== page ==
Hispanic traditions

Hispanic traditions

Piñata: A decorated container filled with candy and toys is suspended in the air to be broken by blindfolded kids with sticks. Piñata’s are used as part of Christmas and birthday celebrations in certain Latin-American countries. Find out how you can make your own piñata right here! Quinceañera: The Quinceañera is the Latina coming-of- age celebration on a girl’s 15th birthday. The word “quinceañera” comes from the Spanish words “quince” for 15 and “años” for years. El Chupacabra: El Chupacabra is a mythological creature whose name translated into English means “the goat-sucker,” because that’s exactly what it does. El Chupacabra made its first appearance in the farmlands of Puerto Rico where it left tons of goats dead. All of the goats had been left fully intact, but were drained of all their blood. Scary. Semana Santa: Holy Week is the Hispanics’ most important religious celebration. It is the yearly commemoration in the Christian calendar of the passion, death and resurrection of Jesus of Nazareth. Semana Santa starts with Palm Sunday or Domingo de Ramos, and ends with Easter Sunday or Domingo de Resurrección. Most Semana Santa traditions are hundreds of years old and originated in Spain, but many now have a unique twist due to the mix of cultures in each country.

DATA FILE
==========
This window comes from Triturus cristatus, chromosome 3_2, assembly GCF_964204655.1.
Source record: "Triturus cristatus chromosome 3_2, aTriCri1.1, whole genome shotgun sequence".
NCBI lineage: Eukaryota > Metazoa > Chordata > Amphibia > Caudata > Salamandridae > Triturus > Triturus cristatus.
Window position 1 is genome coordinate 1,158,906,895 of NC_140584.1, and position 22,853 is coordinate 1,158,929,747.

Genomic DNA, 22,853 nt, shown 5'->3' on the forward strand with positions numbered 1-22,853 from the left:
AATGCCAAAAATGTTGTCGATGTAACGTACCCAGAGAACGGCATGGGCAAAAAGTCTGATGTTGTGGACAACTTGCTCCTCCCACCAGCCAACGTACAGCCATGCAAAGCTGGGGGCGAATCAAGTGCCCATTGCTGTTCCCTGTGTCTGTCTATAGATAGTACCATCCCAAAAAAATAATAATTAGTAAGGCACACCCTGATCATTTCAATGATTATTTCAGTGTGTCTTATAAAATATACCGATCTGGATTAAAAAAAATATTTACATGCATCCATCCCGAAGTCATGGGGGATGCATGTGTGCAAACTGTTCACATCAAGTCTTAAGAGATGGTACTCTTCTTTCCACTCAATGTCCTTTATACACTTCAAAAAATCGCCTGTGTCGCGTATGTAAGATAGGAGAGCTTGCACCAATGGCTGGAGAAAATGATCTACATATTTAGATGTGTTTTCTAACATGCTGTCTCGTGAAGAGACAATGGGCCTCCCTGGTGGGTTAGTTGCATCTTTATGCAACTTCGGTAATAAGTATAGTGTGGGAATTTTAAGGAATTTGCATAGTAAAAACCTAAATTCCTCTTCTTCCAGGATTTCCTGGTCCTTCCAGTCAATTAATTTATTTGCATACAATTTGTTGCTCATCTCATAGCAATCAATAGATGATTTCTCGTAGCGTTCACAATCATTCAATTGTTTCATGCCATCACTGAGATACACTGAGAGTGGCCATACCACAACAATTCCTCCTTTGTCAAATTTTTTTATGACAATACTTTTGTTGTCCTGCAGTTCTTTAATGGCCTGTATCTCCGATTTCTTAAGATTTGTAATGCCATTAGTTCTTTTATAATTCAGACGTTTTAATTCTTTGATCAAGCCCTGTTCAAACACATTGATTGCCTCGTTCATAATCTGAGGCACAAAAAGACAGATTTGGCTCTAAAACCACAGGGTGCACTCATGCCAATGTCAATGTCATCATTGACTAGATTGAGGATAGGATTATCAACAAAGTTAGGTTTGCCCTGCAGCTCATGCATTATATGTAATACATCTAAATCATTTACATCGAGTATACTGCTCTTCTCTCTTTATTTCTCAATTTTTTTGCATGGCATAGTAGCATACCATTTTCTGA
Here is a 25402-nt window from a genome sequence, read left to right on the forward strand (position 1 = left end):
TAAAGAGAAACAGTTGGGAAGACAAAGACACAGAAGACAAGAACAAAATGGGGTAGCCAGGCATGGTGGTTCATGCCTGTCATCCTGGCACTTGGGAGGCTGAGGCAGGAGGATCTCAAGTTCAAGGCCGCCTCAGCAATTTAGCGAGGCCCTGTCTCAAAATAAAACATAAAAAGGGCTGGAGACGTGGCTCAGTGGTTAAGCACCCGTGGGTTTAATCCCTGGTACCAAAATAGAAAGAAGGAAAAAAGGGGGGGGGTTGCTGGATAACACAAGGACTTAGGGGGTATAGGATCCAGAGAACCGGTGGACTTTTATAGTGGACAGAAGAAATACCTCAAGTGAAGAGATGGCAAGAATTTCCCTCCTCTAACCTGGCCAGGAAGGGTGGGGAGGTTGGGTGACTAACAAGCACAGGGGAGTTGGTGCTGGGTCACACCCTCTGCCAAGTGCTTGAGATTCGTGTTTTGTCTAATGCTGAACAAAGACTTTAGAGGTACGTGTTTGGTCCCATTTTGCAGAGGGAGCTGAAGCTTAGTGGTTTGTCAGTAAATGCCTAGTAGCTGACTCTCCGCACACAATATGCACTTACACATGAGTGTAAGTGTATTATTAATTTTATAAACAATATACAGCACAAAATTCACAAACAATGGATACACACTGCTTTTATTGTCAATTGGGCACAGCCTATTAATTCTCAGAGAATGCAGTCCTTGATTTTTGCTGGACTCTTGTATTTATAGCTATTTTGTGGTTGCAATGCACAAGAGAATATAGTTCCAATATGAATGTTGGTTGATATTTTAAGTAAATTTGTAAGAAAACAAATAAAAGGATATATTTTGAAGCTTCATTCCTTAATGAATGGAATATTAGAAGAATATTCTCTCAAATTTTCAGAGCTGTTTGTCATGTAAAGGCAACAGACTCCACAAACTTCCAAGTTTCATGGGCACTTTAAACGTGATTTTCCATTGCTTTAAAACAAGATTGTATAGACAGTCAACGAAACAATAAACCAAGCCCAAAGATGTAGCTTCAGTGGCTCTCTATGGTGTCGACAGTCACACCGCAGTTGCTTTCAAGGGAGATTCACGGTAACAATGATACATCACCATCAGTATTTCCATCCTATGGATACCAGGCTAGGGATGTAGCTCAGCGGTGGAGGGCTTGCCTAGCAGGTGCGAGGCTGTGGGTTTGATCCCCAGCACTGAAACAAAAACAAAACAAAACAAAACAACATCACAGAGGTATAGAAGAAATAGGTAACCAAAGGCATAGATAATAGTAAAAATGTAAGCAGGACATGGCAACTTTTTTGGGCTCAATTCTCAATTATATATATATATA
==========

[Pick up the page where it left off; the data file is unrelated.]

Sources: Kidzworld, 2016. Cultura Interactiva, 2016. Hispanic culture online, 2016.

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